In 'Computers benefit children' (Nursery World, 7 October), Professor John Siraj-Blatchford made the case for promoting ICT in early childhood and criticised the anti-ICT arguments of author Aric Sigman, arguing that he failed to differentiate between computer hardware and software and was prone to unscientific 'selective citation'.
Professor Siraj-Blatchford's views, however, don't appear to be shared by the peer-reviewed scientific journals that regularly publish Dr Sigman's papers. He ignores the concerns of many distinguished technology critics, including many of humankind's greatest philosophers - Heidegger, Wittgenstein, Jorgen Habermas, Jean-Francois Lyotard, and so on.
Writing recently on ICT, neuroscientist Professor Susan Greenfield highlighted 'the potential loss of imagination, the inability to maintain a long attention span, the tendency to confuse fact with knowledge, and a homogenisation of an entire generation of minds ... These risks could even actually change the physical workings of the brain.' Grave concerns indeed.
Professor Siraj-Blatchford is as guilty of being 'selective' with the research evidence as he claims Dr Sigman to be. But rather than enter a knock-about tit-for-tat over 'research evidence', which can be manipulated to show whatever its users want it to 'prove', I want to take a more enlightening philosophical and developmental stance.
Primary experience through the senses is our most basic way of understanding reality. For philosopher Edward Reed, it is direct contact with the world that most significantly influences our development, helping us refine our interpersonal and physical skills.
The crucial foundation for these highly complex sensory capabilities is developed in early childhood, yet our hyper-modern technological culture favours indirect knowledge gained from secondary experience, where information is selected, packaged and then presented to us by others. Tele-visual ICT culture is the 'paradigm case' of such secondary experience.
Cultural critics maintain that unprecedented technological progress has led to a considerable regression in meaningful communication between people. Second-hand experience so dominates our technology-mediated lives that primary experience is under grave threat. They propose instead a vision of meaningful early learning that emphasises unmediated experience, including the necessary messiness of real-life experiential learning.
DEVELOPMENT OF SENSES
Babies' sensory organs are not fully developed at birth, but have to be fine-tuned and mastered. Damage can be caused if young children are over-loaded with sense impressions (especially machine-derived ones) before their senses are sufficiently developed. Young children should not be exposed to random, rapidly appearing and disappearing sensory impressions which are machine-generated, and which offer no authentically human meaning. Such impressions may also generate addiction, alienation and anxiety.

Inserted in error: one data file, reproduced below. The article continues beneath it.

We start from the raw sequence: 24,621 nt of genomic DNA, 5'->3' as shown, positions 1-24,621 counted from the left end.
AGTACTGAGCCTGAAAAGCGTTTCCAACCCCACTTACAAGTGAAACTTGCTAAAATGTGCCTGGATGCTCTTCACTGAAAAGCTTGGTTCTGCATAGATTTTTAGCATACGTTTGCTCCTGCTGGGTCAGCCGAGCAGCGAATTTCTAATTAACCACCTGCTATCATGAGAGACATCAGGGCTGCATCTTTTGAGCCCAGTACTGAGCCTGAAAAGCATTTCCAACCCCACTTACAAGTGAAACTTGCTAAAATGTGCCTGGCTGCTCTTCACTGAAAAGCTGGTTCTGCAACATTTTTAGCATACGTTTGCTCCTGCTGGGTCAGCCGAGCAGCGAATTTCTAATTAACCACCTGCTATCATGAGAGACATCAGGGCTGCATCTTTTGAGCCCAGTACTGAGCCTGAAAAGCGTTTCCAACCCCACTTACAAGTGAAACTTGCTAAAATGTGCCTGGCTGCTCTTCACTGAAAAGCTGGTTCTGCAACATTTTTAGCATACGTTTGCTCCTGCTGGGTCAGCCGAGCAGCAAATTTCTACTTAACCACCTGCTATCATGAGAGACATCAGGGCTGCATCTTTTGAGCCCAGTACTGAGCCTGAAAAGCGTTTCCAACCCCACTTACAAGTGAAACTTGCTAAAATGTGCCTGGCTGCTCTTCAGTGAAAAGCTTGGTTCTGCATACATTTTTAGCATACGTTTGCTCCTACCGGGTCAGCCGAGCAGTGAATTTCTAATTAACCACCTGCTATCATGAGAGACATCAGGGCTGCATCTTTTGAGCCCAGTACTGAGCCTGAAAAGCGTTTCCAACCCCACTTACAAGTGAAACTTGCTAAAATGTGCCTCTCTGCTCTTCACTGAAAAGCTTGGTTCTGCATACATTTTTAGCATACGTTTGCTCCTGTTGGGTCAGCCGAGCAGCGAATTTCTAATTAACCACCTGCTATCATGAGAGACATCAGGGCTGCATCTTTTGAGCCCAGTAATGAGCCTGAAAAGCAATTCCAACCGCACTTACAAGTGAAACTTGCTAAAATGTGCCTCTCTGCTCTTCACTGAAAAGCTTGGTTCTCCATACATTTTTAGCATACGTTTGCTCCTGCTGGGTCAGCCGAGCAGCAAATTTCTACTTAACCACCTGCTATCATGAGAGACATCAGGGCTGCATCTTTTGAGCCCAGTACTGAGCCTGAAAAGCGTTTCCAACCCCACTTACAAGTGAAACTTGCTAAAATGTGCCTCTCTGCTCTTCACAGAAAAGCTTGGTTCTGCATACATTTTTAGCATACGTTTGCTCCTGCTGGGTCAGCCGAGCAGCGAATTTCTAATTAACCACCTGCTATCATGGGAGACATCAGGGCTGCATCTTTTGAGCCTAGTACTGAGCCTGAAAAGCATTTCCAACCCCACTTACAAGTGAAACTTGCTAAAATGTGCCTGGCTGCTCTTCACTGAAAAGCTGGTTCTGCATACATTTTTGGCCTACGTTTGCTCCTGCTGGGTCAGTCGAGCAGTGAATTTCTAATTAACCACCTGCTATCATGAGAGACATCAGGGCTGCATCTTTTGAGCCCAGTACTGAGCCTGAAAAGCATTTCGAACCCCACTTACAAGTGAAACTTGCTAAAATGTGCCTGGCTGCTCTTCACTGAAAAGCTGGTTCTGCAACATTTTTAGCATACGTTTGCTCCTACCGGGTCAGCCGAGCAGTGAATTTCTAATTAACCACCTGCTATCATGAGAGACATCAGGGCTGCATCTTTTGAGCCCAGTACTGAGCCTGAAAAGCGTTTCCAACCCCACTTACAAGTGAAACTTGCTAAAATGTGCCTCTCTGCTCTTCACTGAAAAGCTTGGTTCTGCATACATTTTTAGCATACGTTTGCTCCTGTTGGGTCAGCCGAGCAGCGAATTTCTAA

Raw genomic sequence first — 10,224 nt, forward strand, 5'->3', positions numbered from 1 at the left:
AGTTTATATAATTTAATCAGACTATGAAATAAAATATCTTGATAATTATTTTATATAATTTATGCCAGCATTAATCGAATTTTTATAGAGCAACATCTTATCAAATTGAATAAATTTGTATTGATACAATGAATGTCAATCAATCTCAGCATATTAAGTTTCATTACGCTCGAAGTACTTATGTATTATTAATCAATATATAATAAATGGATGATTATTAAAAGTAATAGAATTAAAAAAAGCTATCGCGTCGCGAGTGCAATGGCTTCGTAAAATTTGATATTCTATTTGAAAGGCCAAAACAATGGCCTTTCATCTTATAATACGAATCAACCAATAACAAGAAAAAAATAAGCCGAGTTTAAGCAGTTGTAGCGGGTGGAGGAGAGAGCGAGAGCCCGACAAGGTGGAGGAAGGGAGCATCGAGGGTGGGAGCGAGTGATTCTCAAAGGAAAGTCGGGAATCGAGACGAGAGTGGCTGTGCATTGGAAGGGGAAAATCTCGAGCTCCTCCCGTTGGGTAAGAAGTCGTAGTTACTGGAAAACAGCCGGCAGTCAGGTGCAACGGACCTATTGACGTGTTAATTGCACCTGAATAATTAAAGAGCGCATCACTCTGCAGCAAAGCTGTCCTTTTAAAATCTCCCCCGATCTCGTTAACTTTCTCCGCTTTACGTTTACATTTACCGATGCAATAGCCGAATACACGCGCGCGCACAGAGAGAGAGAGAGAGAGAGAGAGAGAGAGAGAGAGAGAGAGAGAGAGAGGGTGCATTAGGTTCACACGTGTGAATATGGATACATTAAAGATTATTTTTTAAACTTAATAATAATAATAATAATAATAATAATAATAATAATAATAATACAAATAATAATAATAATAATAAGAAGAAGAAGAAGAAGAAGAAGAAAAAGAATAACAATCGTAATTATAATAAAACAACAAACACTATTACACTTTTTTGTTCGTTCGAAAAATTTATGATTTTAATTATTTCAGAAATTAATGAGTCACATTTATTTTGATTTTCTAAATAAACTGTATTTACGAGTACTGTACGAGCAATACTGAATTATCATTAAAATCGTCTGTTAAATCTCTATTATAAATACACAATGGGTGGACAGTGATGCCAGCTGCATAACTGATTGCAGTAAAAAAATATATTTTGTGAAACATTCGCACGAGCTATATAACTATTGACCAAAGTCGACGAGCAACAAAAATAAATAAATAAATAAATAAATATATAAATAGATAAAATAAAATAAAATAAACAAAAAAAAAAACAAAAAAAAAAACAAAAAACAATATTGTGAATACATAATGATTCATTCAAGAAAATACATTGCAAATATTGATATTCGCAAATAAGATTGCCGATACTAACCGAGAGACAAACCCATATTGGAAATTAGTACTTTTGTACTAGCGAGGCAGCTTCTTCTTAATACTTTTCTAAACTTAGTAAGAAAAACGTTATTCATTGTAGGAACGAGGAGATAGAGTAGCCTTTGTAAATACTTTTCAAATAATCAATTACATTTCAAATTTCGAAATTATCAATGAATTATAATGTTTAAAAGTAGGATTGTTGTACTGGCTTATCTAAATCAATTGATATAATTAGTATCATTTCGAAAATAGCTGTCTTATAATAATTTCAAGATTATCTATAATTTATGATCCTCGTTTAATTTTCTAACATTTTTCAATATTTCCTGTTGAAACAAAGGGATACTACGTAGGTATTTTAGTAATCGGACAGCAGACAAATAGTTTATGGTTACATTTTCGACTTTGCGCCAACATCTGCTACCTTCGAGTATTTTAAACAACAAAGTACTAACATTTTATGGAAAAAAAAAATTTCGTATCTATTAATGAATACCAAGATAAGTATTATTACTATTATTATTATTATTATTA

Young children are not 'mini-adults'. They need to experience the world in developmentally appropriate and real human-relational terms, rather than in incomprehensible 'virtual' and inhuman ones.
Educationalists like Rudolf Steiner and neurophysiologist Sally Goddard-Blythe emphasise the centrality of movement and the body in early childhood, with sense impressions being a crucial influence on healthy physical development - a theme extended by psychologists Robert Sardello and Cheryl Sanders. For them, we live in a world of sensory chaos, with increasingly sensorily disordered lives. 'Without a capacity to recognise the sensory world in which we are cast, we have no proper medium to develop thinking in healthy directions, because the body is always disturbed', say Sardello and Sanders.
Currently, they say, 'our senses are very disordered because the surrounding world has been largely replaced by a simulated world, a world of humanly constructed objects of every type imaginable, which changes our experience from that of sensing the fullness of the world to being overwhelmed by sensory objects which capture our awareness.'
Today, 'children are learning to move in relation to the instantaneousness of the computer, and will be at even more of a disadvantage in relation to the movement of the written word, for this new technology will most likely bring about deeper disruption to the sense of movement. Watch for an increase in individuals with dyslexia of all kinds ...' (this being written in the late 1990s). The clear message from this is that we should surely take great care to protect young children from an increasingly hyperactive technological world.
There is growing evidence that early experience of screen-based technology can interfere with children's attention skills and their ability to acquire literacy skills - and with their capacity to read for pleasure. For the philosopher Heidegger and for Steiner, the antidote to such overdosing on technology is artistic experience; consistent, uncontradicted experiences of artistic activity and nature are absolutely essential in early life.